THE WISHED FOR COUNTRY
By Wayne Carlin
342 pages, $16.95 (paper)
Children in Maryland public schools half a century ago learned about the arrival of the Catholic colonists on the Ark and the Dove in 1634 and the famous Act of Toleration of 1649, granting the freedom of the colony to both Catholics and Protestants.
They did not learn about the miseries that greeted the new colonists, nor about the dire conditions of the indentured servants who made up the majority of the colonists, nor the ubiquitous presence of black slaves, nor the bloody battles with the Indians. In particular, they were not made aware that around St. Mary's City in southernmost Maryland there exists to this day a community of people descended from the couplings in the colony's earliest days of whites, blacks and Native Americans.
They were, and are, called Wesorts, presumably from "we sort of people." They spoke a special kind of pidgin English, traces of which survive.
"The Wished For Country" is Wayne Karlin's attempt in novel form to bring to life the original Wesorts and their turbulent world. It is of a piece with the movement among many modern historians to go beyond and below the traditional view of history as the sum of its major figures to limn the lives and actions of the common people. His nonprofit publisher, Curbstone Press, specializes in that kind of history.
Karlin is a professor in southern Maryland who has published three previous books and a memoir, "Rumors and Stones," about searching in Poland for family members who disappeared in the Holocaust. He lives among descendants of his characters in "The Wished For Country."
As an attempt at re-creating history, the novel is commendable. He mixes people remembered by history with characters he has invented. His description of the territory--steamy hot and mosquito-ridden in summer, damp and dismally cold in winter--is vivid. The woods and waters of southern Maryland and its neighborhood, stretching from the Great Falls of the Potomac to the gigantic cypresses of the Great Dismal Swamp in Virginia, are presented as they must have been in those days.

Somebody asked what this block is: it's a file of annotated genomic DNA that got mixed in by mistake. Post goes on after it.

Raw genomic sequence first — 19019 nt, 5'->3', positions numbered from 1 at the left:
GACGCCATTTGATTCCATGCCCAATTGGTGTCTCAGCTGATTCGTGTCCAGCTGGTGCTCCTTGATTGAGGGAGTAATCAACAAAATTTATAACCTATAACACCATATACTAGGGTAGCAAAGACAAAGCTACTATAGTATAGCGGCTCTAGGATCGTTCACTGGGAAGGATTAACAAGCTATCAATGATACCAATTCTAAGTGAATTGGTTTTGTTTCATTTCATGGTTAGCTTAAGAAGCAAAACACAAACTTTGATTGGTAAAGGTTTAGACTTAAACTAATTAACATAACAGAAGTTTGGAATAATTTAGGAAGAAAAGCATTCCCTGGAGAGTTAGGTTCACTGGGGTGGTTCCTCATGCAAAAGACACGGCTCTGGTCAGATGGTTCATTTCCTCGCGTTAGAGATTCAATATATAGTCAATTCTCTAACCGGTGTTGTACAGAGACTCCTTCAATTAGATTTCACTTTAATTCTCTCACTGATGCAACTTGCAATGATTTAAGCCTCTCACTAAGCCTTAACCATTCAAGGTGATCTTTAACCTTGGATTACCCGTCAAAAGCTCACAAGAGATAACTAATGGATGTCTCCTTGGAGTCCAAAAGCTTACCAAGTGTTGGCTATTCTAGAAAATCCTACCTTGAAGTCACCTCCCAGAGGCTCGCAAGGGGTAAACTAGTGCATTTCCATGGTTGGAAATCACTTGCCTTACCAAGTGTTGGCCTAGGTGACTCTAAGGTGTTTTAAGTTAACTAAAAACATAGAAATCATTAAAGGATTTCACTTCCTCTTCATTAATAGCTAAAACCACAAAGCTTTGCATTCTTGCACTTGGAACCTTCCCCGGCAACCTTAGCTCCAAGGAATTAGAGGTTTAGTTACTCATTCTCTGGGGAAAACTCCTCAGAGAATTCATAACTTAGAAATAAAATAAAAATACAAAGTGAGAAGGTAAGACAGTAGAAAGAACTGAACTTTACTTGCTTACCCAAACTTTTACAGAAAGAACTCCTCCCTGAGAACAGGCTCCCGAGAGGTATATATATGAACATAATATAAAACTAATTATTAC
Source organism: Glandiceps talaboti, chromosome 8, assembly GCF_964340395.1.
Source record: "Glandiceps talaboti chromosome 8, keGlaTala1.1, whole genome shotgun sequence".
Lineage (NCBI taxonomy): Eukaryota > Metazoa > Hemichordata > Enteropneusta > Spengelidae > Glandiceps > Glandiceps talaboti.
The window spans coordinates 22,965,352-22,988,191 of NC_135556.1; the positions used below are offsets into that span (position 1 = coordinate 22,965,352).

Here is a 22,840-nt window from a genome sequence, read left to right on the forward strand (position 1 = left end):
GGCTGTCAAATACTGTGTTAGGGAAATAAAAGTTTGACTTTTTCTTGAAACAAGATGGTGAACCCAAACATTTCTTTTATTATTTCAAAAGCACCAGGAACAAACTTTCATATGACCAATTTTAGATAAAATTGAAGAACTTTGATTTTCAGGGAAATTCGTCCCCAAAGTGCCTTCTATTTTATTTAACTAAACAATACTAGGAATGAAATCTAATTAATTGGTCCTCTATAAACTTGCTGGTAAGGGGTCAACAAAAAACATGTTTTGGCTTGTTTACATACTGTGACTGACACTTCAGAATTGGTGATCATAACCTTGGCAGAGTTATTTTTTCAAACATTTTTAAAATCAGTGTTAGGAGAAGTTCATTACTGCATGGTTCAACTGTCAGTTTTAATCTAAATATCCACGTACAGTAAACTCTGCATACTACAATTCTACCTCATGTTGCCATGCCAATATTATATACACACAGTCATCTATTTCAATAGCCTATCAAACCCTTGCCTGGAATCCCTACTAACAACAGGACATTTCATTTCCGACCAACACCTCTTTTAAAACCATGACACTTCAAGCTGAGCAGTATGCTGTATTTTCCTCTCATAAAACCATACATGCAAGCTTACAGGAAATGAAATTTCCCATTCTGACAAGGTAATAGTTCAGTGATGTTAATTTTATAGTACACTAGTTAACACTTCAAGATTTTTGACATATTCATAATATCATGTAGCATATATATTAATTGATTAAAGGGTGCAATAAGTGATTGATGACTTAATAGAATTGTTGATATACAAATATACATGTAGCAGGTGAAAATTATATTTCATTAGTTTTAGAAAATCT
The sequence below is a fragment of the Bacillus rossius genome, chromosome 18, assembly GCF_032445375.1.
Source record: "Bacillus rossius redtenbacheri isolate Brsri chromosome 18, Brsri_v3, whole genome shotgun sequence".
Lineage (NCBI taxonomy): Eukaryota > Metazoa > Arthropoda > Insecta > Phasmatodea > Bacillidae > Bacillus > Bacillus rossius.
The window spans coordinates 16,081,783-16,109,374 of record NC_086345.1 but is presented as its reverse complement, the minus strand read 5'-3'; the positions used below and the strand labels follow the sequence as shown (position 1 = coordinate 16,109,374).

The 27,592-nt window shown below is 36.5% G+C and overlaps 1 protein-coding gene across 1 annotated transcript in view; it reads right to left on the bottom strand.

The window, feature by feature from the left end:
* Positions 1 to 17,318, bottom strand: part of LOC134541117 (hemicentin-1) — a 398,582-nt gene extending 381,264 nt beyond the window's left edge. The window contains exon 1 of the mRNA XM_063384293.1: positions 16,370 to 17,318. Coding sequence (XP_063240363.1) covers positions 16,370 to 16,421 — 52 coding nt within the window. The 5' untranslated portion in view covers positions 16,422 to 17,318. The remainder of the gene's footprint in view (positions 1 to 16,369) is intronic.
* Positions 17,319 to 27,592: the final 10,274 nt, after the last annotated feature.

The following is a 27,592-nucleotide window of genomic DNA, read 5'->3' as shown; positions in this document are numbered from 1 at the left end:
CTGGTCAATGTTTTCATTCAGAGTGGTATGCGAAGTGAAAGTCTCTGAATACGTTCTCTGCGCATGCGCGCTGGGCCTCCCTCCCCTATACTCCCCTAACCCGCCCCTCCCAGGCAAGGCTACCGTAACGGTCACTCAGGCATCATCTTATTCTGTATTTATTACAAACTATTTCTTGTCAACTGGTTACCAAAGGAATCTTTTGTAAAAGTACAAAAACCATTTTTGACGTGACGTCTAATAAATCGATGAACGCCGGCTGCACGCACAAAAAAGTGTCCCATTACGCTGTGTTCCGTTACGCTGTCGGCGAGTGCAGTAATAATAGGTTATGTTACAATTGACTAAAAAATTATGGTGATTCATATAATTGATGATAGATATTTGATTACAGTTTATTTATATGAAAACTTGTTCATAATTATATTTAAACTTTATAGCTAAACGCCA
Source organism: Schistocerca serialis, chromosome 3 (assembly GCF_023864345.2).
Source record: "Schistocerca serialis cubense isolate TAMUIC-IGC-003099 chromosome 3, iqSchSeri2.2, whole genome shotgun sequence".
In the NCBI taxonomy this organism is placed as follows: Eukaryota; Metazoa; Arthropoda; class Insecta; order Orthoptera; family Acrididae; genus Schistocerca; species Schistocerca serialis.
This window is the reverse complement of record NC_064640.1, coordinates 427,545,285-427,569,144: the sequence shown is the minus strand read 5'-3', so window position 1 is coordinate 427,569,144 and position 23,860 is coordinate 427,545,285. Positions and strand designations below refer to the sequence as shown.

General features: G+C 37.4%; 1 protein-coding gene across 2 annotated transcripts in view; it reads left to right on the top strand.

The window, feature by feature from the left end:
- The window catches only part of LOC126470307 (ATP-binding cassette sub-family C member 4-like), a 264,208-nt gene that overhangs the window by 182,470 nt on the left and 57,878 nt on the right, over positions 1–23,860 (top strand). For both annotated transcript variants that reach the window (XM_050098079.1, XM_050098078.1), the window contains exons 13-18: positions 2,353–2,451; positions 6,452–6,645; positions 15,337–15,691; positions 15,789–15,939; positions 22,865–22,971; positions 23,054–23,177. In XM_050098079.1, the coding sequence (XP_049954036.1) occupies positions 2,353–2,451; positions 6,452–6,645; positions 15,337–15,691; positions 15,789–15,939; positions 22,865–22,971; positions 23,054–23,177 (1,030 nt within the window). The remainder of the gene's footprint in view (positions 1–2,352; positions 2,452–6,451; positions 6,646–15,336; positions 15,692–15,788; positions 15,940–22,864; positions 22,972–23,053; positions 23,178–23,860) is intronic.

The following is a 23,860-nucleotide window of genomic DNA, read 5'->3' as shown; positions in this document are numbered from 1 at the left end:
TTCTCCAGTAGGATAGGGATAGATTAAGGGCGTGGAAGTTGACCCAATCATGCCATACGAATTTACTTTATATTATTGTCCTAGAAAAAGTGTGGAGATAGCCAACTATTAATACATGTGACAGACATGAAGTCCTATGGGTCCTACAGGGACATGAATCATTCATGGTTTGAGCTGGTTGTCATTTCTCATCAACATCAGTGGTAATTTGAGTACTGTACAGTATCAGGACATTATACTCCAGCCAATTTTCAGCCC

"The Wished For Country," a phrase from the journal of the historical Jesuit father Andrew White, is ironic. For the country that all of them--Catholic gentlemen, Protestant indentured servants, Indians and black slaves--eventually got was something none of them could have wanted.
The book does a good job of describing how it all might have come about: The rivalry of Catholic and Protestant settlers; their alliances with Indian tribes fighting one another; the Jesuits' attempts to convert the Indians; the slaves' terrible life at the bottom of the heap and the endless torture and killing. Life was nasty, and it was brutal and it was short.
As a novel, the book is less successful. Most of the principal characters are stylized rather than fully realized. Their language is too often grandiose without the ring of authenticity. Their musings about God and Christ sound excessively academic. Karlin's attempt to convey the thoughts of a panther is especially unpersuasive.
One character, the leading one, does appear in full face and body. That he does is remarkable, for he is the one you might think least accessible to a 21st century writer trying to imagine life in a 17th century backwater. He is Ezekiel, a slave from Dahomey by way of Barbados. Of Ezekiel, Karlin writes with passion and empathy.
Among those Karlin generously credits for help in writing his book is Lucille Clifton, "who," he says, "lent me some of the story of her Dahomey ancestors, and their gifted fingers [in carving wood] and the gifts they have given her of seeing the true patterns under the illusions and mists of this world, and for bringing that vision to words." Karlin's dexterous translation of that vision is one of this book's special pleasures.